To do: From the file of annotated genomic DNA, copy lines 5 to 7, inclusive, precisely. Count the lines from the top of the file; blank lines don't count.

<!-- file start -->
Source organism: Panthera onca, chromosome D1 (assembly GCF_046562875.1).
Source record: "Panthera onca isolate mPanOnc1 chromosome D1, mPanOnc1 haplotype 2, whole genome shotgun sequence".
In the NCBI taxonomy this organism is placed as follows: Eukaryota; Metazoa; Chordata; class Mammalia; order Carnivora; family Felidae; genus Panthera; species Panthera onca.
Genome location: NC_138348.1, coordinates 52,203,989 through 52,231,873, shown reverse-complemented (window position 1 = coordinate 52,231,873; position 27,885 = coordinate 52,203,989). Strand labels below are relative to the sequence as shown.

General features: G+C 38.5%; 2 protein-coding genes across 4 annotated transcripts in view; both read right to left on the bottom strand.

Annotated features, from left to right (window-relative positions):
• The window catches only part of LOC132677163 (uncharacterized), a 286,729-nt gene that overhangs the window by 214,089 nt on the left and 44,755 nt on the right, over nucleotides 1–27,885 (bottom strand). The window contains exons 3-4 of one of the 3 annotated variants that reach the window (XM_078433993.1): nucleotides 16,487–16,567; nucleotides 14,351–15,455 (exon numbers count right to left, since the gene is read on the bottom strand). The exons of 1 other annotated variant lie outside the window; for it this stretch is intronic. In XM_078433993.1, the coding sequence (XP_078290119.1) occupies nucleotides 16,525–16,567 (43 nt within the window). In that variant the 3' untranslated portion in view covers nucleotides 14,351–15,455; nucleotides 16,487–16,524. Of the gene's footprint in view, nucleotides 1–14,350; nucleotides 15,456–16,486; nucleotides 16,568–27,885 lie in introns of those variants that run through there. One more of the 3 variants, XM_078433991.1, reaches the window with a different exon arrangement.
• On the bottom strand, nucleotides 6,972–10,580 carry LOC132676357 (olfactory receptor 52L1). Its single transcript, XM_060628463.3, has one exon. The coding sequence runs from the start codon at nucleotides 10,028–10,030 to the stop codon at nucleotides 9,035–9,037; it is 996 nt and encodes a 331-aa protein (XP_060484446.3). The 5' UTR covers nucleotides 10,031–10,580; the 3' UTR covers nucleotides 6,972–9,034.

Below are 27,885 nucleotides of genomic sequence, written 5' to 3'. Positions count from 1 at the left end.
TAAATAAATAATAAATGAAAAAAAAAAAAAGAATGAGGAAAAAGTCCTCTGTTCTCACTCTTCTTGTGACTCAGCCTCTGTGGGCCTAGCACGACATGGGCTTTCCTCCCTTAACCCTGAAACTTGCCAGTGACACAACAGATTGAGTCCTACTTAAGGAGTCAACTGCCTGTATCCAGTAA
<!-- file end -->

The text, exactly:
General features: G+C 38.5%; 2 protein-coding genes across 4 annotated transcripts in view; both read right to left on the bottom strand.

Annotated features, from left to right (window-relative positions):
• The window catches only part of LOC132677163 (uncharacterized), a 286,729-nt gene that overhangs the window by 214,089 nt on the left and 44,755 nt on the right, over nucleotides 1–27,885 (bottom strand). The window contains exons 3-4 of one of the 3 annotated variants that reach the window (XM_078433993.1): nucleotides 16,487–16,567; nucleotides 14,351–15,455 (exon numbers count right to left, since the gene is read on the bottom strand). The exons of 1 other annotated variant lie outside the window; for it this stretch is intronic. In XM_078433993.1, the coding sequence (XP_078290119.1) occupies nucleotides 16,525–16,567 (43 nt within the window). In that variant the 3' untranslated portion in view covers nucleotides 14,351–15,455; nucleotides 16,487–16,524. Of the gene's footprint in view, nucleotides 1–14,350; nucleotides 15,456–16,486; nucleotides 16,568–27,885 lie in introns of those variants that run through there. One more of the 3 variants, XM_078433991.1, reaches the window with a different exon arrangement.